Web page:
Michael Tully – Septien (2011)

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Sydney Film Festival wrote:
If Ingmar Bergman had wandered into rural Tennessee and downed a few too many shots of moonshine he might have made something like this bizarre and compelling family drama. Mixing elements of Southern Gothic, sports drama, situation comedy and backwoods horror with biblical overtones, Septien takes us to the very strange farmhouse of the Rawlings brothers. Cornelius (played by writer-director Michael Tully), a Christlike figure and brilliant sportsman, has returned after an 18-year absence. Amos creates grotesque art in the barn, while Ezra dons a frock and does the housework. Then there’s Wilbur Cunningham, who lives in a tyre in the backyard. When a plumbing problem needs fixing the you-know-what really hits the fan. A disturbing, fascinating and darkly comic portrait of family ties, obsession and redemption, Tully’s movie is an American original that’s not to be missed. Continue reading

Coline Serreau – La Belle verte (1996)

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Quote:
Mila (Serreau) lives in a leafy utopia in another neck of the galaxy but, with her part Earth ancestry, has a hankering to look the old place over. She’s dismayed to find inedible food, unbreathable air, noise and a bad idea called money. With her superior mental powers, though, she easily copes with bad tempered motorists, heartless social workers and the like, brainwashing them until they can appreciate the beauty in a lettuce leaf. The film offers acrobats, kittens, an orphan Serbian baby and an unwittingly offputting account of the Green Party line. Continue reading

Hitoshi Matsumoto – Saya zamurai aka Scabbard Samurai (2010)

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Recently widowed samurai Kanjūrō (Nomi Takaaki) puts down his sword and abandons his master, with nine-year-old daughter Tae (Kumada Sea) in tow. Now wanted for desertion, Kanjūrō is captured by a rival lord (Kunimura Jun), who makes an unusual offer. Kanjūrō will be released if he can bring a grin to the lord’s son (Shimizu Shūma), who hasn’t smiled since his mother’s death. If Kanjūrō can’t succeed within thirty days, he must commit seppuku. With the help of his jailers — and some harsh reinforcement from his daughter — the humorless Kanjūrō devises comically desperate (or desperately comic) methods to save his skin and crack the son’s stony exterior. Though more sentimental than writer/director Matsumoto Hitoshi’s previous films (Big Man Japan, Symbol), Scabbard Samurai is unmistakably in the same spirit, with deadpan absurdism and bizarre stunts recalling the variety shows that made his name.) Continue reading

Glenn Gordon Caron – Wilder Napalm (1993)

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Wilder and Wallace are brothers and pyrokinetics. Ever since childhood they’ve been able to start fires with their minds but following a tragedy in which they accidentally killed a man, the brothers have grown up very differently. Wilder has become a regular 9-5 workaday joe but Wallace performs his feats with a traveling circus. When the circus comes to Wilder’s home town Wallace starts coming on strong to Wilder’s wife, Vida who, ironically, is a slight pyromaniac. Written by Stefan Halldorsson Continue reading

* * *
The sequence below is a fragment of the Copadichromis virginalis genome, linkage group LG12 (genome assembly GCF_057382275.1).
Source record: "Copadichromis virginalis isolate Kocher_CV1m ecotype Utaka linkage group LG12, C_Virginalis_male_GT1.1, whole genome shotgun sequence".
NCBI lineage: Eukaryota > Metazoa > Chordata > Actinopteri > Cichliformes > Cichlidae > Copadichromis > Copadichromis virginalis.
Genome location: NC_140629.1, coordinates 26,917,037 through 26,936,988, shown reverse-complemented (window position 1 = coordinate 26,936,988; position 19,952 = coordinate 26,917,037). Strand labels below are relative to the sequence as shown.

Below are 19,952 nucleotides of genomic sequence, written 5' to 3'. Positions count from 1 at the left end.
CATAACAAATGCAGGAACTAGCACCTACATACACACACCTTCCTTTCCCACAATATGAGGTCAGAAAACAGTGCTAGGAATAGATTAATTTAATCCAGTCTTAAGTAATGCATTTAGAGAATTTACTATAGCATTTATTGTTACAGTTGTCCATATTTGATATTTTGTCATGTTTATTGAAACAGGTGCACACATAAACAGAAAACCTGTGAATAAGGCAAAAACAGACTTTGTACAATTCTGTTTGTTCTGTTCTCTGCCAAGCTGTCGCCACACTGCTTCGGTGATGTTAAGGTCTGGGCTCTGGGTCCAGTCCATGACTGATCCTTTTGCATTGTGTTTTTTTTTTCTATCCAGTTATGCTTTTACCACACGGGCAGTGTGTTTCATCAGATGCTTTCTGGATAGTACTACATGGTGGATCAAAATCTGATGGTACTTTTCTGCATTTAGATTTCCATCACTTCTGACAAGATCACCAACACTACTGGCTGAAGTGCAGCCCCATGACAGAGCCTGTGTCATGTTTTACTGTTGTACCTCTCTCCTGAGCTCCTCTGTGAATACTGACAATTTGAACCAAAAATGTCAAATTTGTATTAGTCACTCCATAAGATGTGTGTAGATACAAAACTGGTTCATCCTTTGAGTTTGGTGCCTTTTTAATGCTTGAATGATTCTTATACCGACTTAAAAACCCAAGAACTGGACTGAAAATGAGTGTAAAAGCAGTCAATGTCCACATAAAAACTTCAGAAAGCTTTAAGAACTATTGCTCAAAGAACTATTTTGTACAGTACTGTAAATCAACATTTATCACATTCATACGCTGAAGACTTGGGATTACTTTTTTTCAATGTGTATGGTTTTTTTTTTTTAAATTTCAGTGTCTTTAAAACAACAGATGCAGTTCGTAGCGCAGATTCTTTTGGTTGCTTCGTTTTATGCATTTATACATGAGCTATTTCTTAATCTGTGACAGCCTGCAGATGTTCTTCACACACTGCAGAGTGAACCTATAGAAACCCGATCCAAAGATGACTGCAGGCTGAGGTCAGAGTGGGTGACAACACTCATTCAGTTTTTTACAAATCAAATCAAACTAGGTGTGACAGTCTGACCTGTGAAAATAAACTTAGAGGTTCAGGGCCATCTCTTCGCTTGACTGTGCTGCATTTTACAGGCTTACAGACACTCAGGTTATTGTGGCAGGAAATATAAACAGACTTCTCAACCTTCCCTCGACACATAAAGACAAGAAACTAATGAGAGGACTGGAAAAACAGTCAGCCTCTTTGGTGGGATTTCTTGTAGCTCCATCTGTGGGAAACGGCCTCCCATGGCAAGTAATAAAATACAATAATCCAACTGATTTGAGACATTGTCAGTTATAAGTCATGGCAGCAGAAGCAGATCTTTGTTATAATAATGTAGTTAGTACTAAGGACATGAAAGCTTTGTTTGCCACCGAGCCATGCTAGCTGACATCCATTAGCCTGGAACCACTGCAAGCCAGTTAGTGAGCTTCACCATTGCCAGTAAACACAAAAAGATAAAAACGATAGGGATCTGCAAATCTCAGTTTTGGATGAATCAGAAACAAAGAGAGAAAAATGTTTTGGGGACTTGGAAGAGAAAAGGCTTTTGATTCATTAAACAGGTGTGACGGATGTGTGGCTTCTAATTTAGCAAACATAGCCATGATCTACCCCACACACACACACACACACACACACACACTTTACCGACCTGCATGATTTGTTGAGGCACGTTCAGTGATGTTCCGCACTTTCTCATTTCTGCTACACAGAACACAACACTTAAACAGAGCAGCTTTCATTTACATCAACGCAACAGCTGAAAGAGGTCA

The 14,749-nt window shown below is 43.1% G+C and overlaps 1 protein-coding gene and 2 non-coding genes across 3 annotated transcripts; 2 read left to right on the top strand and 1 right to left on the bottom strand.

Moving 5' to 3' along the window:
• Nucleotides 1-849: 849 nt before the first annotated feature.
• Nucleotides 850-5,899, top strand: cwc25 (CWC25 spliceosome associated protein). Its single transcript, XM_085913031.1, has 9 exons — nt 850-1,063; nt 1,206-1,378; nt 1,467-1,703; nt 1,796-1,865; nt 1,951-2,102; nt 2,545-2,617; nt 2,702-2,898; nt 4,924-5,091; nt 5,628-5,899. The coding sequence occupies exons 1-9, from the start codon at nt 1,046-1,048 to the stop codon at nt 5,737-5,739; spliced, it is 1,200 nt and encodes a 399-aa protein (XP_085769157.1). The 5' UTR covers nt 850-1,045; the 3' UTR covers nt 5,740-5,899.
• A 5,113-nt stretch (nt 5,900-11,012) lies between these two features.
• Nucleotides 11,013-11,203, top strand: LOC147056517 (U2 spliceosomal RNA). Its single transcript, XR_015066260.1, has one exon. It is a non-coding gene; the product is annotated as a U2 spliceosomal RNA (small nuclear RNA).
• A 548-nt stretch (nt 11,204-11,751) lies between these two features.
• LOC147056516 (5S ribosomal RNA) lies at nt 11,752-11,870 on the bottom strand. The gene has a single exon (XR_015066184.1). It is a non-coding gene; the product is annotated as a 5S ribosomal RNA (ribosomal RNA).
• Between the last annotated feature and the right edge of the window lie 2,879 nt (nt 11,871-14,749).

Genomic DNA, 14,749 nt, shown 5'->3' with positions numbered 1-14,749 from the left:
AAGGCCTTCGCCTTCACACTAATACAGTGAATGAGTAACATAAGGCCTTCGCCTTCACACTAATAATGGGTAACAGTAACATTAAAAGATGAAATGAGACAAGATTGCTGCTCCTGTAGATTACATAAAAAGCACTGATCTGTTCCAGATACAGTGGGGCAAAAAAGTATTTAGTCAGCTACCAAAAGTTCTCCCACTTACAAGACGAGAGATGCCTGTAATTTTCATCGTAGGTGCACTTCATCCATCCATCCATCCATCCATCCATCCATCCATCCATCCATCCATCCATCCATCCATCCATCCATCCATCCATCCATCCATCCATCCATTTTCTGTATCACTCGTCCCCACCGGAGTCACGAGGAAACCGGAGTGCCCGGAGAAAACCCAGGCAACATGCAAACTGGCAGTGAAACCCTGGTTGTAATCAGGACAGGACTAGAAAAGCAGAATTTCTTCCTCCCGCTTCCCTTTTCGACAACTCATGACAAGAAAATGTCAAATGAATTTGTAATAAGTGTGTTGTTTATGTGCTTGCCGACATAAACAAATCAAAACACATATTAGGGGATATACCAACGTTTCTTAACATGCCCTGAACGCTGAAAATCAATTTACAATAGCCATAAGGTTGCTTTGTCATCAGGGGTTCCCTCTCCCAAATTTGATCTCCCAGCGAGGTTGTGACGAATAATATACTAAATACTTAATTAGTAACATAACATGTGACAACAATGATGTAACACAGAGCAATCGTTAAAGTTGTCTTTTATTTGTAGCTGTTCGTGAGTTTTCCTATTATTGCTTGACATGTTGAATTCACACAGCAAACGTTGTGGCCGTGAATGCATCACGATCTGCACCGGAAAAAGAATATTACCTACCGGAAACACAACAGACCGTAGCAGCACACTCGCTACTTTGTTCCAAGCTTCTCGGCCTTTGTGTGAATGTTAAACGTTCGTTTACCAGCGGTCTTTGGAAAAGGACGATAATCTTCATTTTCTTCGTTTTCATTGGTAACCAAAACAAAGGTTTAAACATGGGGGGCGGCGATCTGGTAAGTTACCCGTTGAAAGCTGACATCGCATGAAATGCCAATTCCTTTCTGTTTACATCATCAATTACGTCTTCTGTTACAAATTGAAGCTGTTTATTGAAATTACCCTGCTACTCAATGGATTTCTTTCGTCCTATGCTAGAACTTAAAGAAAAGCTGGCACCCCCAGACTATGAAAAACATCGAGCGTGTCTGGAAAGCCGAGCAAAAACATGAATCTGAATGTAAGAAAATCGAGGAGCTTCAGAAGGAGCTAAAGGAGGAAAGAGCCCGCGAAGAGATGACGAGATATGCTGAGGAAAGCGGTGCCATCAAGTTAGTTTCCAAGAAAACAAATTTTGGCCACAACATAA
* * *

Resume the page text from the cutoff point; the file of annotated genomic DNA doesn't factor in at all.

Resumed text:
Jean-Luc Perreard – Itineraire bis (2011)

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Synopsis:
‘Jean is 35 and still lives with his mother in the small Corsican town where he was born. His future is clearly mapped out for him – to take over the running of the family restaurant. But one day something happens that sets him on new and unexpected course. He meets Nora, a young woman who has just been thrown into the sea from her racing yacht. Nora awakens something in Jean, a sense of adventure, a yearning for new experiences. Jean’s life has only just begun…’
– Films de France Continue reading

W.S. Van Dyke – The Feminine Touch (1941)

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Disgusted by having to pass “pinhead” football heroes in order for his college to soar to football victory, Professor John Hathaway (Don Ameche) takes his leave of Digby College. With his wife Julie (Rosalind Russell) in tow, Hathaway sets out to conquer Manhattan’s literary circles, his scholarly manuscript on the subject of “jealousy” tucked under his arm in the romantic comedy The Feminine Touch (1941). Continue reading

W.S. Van Dyke – I Live My Life (1935)

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Reviewed by Dennis Schwartz

A brisk romantic/comedy Joan Crawford vehicle capably directed by W.S. Van Dyke and gamely written but not one of the better scripts by Joseph L. Mankiewicz. It’s from the short story “Claustrophobia” by A. Carter Goodloe. It’s the usual class warfare Joan Crawford film of that era with the good looking actress dressed chic and defending her free-spirited upper-class superficial lifestyle in her argumentative romance with the commoner Brian Aherne, who thinks the high society crowd are idlers and lightweights.

Bored heiress Kay Bentley (Joan Crawford) travelling with her dad (Frank Morgan) on his yacht meets on the Greek island of Naxos handsome Irish archaeologist Terry O’Neill (Brian Aherne), who’s on an archaeological dig for the Pygmalion statue. Learning that he thinks very little of the society jet set Kay tells Terry she’s Ann Morrison, the secretary of Mr. Bentley. They kiss and he falls madly in love, surpisingly following the attractive secretary to New York where he hopes to marry her. Learning the truth, the two have a spat but nevertheless grow fonder of each other. Continue reading